Should Facebook Users Skip the Birthday Celebrations?
By Paul O’Reilly
A study at Carnegie Mellon University has raised new alarms about the possibility of online identity theft and the dangers of including personal information on social networking sites.
Apparently, Social Security Numbers (SSNs) are assigned by the states according to a complex but predictable pattern. By using information about an individual’s state of residence and date of birth, it was possible to accurately predict a narrow range of values where that individual’s SSN is likely to fall. The accuracy of the prediction was particularly high for those individuals born after 1988 and in less populous states.
Although the predictions only gave a range of possible SSNs, they could invariably lock-in on the first 5 digits. This means that an attacker could then make individual or multiple inquiries against public and private-sector databases to identify the exact number. The narrow range of possibilities makes it relatively easy for highly-organized thieves to go after huge numbers of targets.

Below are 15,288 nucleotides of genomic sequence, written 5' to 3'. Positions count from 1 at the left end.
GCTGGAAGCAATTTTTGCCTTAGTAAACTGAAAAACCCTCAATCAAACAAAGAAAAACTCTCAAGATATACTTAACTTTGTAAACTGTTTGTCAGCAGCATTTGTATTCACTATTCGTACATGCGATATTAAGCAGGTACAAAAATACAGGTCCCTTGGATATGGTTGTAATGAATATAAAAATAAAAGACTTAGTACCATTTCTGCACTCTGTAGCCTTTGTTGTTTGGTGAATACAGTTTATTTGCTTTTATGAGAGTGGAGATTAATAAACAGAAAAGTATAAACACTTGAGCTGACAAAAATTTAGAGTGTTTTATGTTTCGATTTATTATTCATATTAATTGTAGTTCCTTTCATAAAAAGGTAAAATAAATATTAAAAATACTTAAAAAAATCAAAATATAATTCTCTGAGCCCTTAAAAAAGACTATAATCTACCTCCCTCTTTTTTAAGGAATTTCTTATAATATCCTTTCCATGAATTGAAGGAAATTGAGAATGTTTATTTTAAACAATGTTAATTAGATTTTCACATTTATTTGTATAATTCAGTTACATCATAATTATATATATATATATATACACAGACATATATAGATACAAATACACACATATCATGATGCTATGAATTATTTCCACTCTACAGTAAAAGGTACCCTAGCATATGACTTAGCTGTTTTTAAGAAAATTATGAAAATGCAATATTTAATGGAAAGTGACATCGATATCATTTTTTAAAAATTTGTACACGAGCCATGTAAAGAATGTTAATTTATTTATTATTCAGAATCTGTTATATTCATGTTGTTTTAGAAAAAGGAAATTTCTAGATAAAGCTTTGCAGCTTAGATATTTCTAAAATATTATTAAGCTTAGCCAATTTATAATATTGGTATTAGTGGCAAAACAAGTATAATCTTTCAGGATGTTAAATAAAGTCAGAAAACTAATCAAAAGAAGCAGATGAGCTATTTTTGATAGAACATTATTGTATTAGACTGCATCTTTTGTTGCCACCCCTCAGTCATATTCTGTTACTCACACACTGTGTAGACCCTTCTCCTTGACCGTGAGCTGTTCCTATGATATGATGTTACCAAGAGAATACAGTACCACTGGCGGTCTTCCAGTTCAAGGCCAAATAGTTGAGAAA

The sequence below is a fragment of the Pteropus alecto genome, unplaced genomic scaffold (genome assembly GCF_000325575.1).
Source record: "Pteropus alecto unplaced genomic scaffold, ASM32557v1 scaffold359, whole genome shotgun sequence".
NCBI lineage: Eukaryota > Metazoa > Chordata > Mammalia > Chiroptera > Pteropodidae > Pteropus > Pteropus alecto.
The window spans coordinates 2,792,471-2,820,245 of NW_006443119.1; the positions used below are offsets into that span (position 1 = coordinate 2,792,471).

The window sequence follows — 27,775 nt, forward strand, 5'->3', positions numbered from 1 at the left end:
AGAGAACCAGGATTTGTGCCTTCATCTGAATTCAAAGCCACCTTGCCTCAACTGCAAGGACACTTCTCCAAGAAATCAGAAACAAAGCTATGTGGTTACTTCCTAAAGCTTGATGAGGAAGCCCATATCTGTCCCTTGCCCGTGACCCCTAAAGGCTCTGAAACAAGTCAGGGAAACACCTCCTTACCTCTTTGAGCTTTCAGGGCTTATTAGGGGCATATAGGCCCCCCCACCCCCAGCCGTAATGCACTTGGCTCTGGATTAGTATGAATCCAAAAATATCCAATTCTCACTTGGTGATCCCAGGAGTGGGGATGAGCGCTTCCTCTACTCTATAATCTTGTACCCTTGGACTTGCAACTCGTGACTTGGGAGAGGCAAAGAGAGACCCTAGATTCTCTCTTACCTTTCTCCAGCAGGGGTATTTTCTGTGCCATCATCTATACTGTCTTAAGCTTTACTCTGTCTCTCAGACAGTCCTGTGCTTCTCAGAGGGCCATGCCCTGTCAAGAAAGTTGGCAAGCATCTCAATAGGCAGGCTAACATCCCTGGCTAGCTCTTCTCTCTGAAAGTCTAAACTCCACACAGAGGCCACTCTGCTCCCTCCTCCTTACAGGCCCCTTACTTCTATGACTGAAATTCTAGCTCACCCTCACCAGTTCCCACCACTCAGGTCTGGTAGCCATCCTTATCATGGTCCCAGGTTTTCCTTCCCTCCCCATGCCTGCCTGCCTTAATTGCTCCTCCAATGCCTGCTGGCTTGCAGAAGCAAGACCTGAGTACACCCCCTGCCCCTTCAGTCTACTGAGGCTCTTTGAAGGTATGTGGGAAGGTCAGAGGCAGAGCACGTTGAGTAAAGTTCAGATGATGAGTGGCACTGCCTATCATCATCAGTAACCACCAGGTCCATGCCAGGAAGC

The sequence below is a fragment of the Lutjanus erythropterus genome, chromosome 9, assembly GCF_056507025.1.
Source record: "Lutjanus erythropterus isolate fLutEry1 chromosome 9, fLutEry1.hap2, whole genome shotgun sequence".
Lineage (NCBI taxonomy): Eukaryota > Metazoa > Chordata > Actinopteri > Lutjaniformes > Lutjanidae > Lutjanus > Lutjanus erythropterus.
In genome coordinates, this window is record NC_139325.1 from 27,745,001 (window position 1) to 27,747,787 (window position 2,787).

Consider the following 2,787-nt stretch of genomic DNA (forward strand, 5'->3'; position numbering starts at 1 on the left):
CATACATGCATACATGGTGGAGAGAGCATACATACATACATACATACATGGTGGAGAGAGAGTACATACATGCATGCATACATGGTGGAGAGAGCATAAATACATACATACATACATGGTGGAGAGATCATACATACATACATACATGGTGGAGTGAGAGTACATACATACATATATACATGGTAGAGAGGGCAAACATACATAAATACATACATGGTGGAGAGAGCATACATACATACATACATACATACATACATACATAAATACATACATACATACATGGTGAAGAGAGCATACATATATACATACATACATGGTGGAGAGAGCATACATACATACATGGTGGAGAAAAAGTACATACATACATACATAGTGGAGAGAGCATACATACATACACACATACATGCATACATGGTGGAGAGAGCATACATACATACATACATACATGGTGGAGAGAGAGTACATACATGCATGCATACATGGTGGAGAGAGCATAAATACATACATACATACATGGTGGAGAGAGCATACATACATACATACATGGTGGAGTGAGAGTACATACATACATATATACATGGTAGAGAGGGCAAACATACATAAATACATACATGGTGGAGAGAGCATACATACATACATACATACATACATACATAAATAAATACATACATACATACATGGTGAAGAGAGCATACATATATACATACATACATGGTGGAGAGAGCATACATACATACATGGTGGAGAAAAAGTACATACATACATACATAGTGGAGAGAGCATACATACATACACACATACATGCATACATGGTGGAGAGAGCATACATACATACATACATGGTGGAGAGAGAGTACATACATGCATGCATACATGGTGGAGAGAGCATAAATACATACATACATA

The researchers noted that birth and residency data can be obtained from numerous places. Free online people searches will often yield birth dates with a few clicks of the mouse, as will inquiries to commercial data brokers. However, social networking sites such as Facebook can also be a reliable source. Estimates indicate that at least 10 million U.S. residents make their birthday information publicly available on their online profiles.
One of the problems of identity theft is that it is often discovered too late to do anything about it. Young people are particularly vulnerable. By the time they are old enough to apply for credit, their SSN may have been compromised for years, and it can take many more years to eliminate the abuse from their credit history.
The Carnegie Mellon study recommends re-introducing complete randomness into the allocation of future SSNs but, even if adopted, this recommendation could take years to implement and would rely on a level of cooperation between states that has been hard to achieve in the past.
One step we should take, and this particularly applies to our kids, is to be less open about sharing our date of birth when we are online. It may result in less birthday wishes from our 350 online ‘friends’ but, let’s face it, the real friends should know the date anyway!
Comment by Alex Henning (kimaso.com), posted 7/14/2009, 4:21 PM:
Facebook (and other social networks) have privacy settings that allow you to limit the people who can see your info to a small subset of friends you trust which greatly reduces your risk.